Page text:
NCPA - National Center for Policy Analysis


August 2, 2010

Climbing temperatures are expected to raise sea levels and increase droughts, floods, heat waves and wildfires.  Now, scientists are predicting another consequence of climate change -- mass migration to the United States. 

According to a study published online this week in the Proceedings of the National Academy of Sciences: 

  • Between 1.4 million and 6.7 million Mexicans could migrate to the United States by 2080 as climate change reduces crop yields and agricultural production in Mexico.
  • The number could amount to 10 percent of the current population of Mexicans ages 15 to 65. 

"Assuming that the climate projections are correct, gradually over the next several decades heading toward the end of the century, it becomes one of the more important factors in driving Mexicans across the border, all other things being equal," said study author Michael Oppenheimer, professor of geosciences and international affairs at Princeton University. 

Of course, Oppenheimer acknowledged, all things will not remain equal.  Changes could occur in U.S. immigration and border policy, or in Mexico's economy and its reliance on agriculture.  But he said this was a simplified first step in studying the effect of global warming on migration.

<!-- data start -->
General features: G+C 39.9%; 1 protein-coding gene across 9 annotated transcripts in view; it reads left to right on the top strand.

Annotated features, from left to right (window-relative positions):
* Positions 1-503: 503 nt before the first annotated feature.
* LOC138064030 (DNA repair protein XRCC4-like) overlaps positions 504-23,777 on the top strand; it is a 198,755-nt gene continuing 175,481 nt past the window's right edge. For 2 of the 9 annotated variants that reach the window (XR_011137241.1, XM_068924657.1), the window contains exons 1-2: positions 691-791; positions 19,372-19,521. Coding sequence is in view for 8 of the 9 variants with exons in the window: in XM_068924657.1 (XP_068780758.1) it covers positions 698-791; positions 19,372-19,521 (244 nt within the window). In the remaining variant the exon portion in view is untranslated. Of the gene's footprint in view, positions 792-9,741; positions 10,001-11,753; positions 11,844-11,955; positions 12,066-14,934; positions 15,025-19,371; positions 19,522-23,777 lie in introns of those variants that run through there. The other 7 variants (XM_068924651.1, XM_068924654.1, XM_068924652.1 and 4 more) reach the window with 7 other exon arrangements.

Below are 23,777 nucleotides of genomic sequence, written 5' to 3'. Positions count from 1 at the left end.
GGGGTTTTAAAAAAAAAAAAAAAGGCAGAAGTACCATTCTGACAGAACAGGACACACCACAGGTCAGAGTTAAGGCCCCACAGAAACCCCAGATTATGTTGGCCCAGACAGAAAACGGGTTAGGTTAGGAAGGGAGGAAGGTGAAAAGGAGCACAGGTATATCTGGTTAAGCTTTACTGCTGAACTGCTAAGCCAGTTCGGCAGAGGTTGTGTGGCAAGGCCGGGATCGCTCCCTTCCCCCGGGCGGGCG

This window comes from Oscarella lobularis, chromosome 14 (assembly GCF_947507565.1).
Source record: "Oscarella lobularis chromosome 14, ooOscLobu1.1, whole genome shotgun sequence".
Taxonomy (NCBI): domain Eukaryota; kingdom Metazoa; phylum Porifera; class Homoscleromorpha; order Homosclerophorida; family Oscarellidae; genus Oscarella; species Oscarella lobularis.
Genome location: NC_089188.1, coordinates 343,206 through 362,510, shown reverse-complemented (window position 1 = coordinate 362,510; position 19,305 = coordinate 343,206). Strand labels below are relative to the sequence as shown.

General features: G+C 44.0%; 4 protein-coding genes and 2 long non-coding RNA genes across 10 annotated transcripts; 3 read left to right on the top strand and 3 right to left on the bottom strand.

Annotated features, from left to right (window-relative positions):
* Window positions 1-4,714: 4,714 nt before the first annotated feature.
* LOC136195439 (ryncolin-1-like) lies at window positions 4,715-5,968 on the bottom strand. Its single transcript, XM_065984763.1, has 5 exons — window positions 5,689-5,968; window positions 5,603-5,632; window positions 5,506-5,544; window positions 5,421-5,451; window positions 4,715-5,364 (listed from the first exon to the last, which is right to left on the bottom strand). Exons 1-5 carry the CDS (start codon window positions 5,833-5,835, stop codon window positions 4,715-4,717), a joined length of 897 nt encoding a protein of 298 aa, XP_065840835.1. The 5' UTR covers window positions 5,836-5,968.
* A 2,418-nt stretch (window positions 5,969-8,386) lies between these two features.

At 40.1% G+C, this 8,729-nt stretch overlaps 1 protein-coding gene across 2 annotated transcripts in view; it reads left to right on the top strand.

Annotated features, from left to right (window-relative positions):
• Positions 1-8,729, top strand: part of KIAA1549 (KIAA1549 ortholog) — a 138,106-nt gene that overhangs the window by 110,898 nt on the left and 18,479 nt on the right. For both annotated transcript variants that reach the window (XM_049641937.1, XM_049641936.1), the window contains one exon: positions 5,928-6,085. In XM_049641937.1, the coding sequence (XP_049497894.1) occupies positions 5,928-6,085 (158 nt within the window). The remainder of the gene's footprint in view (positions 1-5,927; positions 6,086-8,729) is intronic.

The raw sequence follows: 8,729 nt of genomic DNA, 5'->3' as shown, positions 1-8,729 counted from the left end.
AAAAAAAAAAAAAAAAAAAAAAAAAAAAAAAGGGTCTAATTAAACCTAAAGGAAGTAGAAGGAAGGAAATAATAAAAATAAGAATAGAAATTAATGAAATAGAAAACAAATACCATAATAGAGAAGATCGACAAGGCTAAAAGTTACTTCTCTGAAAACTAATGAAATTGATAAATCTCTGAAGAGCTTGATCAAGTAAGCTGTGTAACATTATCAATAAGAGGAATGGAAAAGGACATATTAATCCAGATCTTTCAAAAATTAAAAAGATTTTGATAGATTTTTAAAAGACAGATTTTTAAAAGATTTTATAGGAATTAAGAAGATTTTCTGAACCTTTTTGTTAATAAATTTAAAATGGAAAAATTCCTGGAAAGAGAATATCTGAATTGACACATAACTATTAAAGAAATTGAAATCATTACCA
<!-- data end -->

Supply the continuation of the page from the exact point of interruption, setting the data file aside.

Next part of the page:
Oppenheimer teamed up with two economists, Alan B. Krueger and Shuaizhang Feng, to study the connection between agricultural decline and migration.  They looked at Mexican emigration, crop yield and climate data from 1995 to 2005 to make estimates about the next 70 years. 

In the past, Oppenheimer said, Mexican farmers from rural areas fled to the United States when they could no longer grow their crops.  If the rising temperatures dry out the land and reduce yield as expected, many more farmers could do the same. 

Source:  Anna Gorman, "New incentive to fortify the border? Climate change linked to mass Mexican migration to U.S.," Jewish World Review, July 27, 2010. 

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